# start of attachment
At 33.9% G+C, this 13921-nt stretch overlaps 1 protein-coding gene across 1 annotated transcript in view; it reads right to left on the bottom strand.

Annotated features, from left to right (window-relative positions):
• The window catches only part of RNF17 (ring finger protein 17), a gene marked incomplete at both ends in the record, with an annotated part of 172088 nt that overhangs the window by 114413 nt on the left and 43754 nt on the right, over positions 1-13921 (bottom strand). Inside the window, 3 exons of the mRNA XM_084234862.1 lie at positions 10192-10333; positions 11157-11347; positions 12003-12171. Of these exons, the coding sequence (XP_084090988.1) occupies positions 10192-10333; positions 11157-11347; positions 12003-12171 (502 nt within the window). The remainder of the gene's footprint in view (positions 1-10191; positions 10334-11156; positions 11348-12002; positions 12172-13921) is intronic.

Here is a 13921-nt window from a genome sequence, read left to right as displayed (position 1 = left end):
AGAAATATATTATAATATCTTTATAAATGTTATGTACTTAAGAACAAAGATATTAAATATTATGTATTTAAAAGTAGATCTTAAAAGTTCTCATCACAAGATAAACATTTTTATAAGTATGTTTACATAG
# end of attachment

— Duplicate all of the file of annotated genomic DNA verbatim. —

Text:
At 33.9% G+C, this 13921-nt stretch overlaps 1 protein-coding gene across 1 annotated transcript in view; it reads right to left on the bottom strand.

Annotated features, from left to right (window-relative positions):
• The window catches only part of RNF17 (ring finger protein 17), a gene marked incomplete at both ends in the record, with an annotated part of 172088 nt that overhangs the window by 114413 nt on the left and 43754 nt on the right, over positions 1-13921 (bottom strand). Inside the window, 3 exons of the mRNA XM_084234862.1 lie at positions 10192-10333; positions 11157-11347; positions 12003-12171. Of these exons, the coding sequence (XP_084090988.1) occupies positions 10192-10333; positions 11157-11347; positions 12003-12171 (502 nt within the window). The remainder of the gene's footprint in view (positions 1-10191; positions 10334-11156; positions 11348-12002; positions 12172-13921) is intronic.

Here is a 13921-nt window from a genome sequence, read left to right as displayed (position 1 = left end):
AGAAATATATTATAATATCTTTATAAATGTTATGTACTTAAGAACAAAGATATTAAATATTATGTATTTAAAAGTAGATCTTAAAAGTTCTCATCACAAGATAAACATTTTTATAAGTATGTTTACATAG